Abstract. Since its massive expansion under Sultans Selim I (1512–20) and Suleiman the Magnificent (1520–66), the Ottoman Empire extended from the Algerian shores to Georgia in the Caucasus and from Hungary in the heart of Europe to Yemen on the shores of the Indian Ocean. Albeit in a long decline thereafter, the core of this multi-cultural conglomerate survived into the early twentieth century before it finally disintegrated during and right after the First World War. Throughout these five centuries, the Ottomans deeply influenced these heterogeneous countries, creating or enabling a rich and multi-faceted cartographic heritage within its realms and the gradually breaking away regions in Europe, Asia, and Africa.
For many Ottoman (era) cartography is synonymous with navigator and geographer Ahmed Muhyiddin Piri (1465–1553), better known as Piri Reis and the interactions between early modern Ottoman mapmakers and their European colleagues. The International Cartographic Association’s Commission on the History of Cartography, however, believes that the Empire’s later periods, especially the nineteenth and twentieth centuries, hitherto for many themes and regions has not received the warranted attention.
Therefore, the Commission in 2019 invited abstracts for its 8th International Symposium on “Mapping the Ottoman Realm: Travelers, Cartographers, and Archaeologists”, to be held on April 21–23, 2020 in Istanbul, under its old name Constantinople until 1922 the capital of the Ottoman Empire. As the conference title (see banner above) and the Call for Papers indicated, the symposium encouraged submissions not only on regional topographic mapping by locals and foreigners, but also and – at least to my knowledge – for the first time on the mapping of archaeological sites, landscapes, and excavations. Eventually, a total of 38 presentations passed a rigorous vetting. When presenters and delegates were eagerly looking forward to stimulating exchanges at the conference and technical visits, the sudden spread of Covid-19 forced to call off the symposium just five weeks before the opening reception. At the time of going to press it is planned to catch up on the postponed symposium by a workshop linked to the 30th International Cartographic Conference in Florence (Italy) in December 2021 - the pandemic permitting!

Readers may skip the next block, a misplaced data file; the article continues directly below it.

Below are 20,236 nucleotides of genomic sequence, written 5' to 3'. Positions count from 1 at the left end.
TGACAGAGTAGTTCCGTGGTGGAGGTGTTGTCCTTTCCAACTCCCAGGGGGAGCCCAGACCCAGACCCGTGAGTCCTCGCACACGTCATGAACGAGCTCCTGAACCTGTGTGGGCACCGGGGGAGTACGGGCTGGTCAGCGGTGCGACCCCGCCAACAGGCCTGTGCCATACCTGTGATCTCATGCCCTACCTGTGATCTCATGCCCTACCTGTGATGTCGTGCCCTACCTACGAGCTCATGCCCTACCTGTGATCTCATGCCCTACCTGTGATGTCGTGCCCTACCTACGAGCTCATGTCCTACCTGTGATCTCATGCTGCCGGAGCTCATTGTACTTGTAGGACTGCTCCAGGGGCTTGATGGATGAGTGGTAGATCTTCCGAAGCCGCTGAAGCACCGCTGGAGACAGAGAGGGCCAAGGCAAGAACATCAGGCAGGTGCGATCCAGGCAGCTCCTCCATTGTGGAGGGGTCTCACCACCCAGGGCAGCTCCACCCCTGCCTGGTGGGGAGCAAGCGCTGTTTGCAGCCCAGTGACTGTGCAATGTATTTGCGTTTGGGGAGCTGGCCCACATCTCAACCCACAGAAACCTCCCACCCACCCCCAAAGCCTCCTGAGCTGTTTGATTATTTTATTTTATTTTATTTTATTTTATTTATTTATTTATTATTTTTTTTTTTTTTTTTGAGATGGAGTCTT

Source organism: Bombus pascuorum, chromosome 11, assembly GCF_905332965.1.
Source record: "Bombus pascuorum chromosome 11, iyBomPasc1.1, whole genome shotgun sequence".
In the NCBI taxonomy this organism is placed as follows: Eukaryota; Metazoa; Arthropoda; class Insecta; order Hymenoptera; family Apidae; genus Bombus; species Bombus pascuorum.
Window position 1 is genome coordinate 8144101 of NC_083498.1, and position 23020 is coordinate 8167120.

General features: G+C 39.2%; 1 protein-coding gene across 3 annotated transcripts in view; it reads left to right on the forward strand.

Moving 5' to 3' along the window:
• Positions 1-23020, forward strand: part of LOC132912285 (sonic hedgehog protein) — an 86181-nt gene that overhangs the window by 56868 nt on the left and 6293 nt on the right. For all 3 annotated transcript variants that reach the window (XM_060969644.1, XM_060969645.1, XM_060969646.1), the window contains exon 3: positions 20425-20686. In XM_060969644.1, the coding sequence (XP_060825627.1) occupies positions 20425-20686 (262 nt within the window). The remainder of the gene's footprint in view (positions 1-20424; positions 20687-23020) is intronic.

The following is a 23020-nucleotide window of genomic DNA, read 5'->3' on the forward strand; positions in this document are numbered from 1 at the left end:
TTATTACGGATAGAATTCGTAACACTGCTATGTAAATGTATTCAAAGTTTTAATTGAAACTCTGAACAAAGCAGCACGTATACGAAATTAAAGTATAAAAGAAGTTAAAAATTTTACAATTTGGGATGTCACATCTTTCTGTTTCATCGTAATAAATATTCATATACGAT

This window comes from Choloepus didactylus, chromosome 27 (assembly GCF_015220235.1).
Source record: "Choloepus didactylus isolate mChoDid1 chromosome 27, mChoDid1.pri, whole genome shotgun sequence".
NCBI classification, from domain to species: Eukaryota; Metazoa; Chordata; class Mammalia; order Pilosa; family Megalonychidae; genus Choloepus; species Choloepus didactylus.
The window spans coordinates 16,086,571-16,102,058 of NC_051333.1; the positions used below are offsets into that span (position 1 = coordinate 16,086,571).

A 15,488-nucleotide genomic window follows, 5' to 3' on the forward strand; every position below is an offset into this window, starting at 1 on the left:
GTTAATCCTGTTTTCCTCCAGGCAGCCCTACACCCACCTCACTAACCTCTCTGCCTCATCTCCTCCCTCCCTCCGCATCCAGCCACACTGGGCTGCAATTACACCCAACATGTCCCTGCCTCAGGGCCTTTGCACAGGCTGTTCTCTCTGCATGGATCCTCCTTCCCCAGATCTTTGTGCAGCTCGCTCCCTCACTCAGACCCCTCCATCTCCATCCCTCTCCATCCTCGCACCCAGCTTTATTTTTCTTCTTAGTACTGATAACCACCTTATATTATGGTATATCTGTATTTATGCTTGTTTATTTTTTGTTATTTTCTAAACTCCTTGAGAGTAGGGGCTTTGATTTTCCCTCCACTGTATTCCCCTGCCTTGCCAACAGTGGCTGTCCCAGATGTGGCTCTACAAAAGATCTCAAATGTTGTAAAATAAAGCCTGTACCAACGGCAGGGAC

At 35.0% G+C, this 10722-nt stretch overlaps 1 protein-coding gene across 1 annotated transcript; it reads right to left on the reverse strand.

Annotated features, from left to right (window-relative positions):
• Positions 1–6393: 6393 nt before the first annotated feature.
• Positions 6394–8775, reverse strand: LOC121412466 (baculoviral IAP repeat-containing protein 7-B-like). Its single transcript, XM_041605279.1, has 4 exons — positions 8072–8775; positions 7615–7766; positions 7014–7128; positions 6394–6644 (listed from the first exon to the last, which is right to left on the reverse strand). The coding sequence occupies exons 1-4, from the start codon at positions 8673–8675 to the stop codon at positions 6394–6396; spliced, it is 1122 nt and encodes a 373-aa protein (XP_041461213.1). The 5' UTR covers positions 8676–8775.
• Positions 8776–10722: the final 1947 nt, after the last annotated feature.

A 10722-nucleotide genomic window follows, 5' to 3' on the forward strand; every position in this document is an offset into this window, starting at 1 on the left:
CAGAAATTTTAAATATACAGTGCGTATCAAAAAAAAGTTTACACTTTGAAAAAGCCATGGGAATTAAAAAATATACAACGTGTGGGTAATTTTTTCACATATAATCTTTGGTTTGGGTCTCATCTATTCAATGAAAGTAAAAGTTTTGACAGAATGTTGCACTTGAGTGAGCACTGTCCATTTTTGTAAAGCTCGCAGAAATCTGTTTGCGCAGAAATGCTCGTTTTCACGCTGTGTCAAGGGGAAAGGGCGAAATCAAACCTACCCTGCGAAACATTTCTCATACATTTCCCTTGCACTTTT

As it became evident that the staggered waves of the pandemic would not allow a timely rescheduling of the symposium, the decision was taken to maintain as much as possible the momentum and call upon the authors to develop their presentations into full papers. Eventually, eleven author (teams) submitted fully developed papers which are contained in this book. Although the scope of the papers by time and region stretches from sixteenth century Hungary to twenty-first century archaeology of Ottoman Jaffa, you will notice that in many papers some of the content links to the content in at least one other paper, convincingly making clear the interconnectedness of interdisciplinary cartographic research especially into nineteenth and twentieth centuries of Ottoman (era / regions) cartography.
Although the pandemic prevented the 8th International Symposium on the History of Cartography from personally congregating on the Bosporus, I would like to express my sincere gratitude to the German Archaeological Institute, Istanbul Department, and there our local organizing partner Prof. Dr. Andreas Schachner, archaeologist and head of the department’s library, for setting up what would have been a memorable conference.
Further, I want to thank the reviewers and the authors for going through the production process of the ICA Commission on the History of Cartography’s first venture into Open Access publication. We hope that you enjoy reading the papers, will find them useful in the pursuit of your own research, and – last but not least – consider joining yourself the Commission’s future workshops or conferences.
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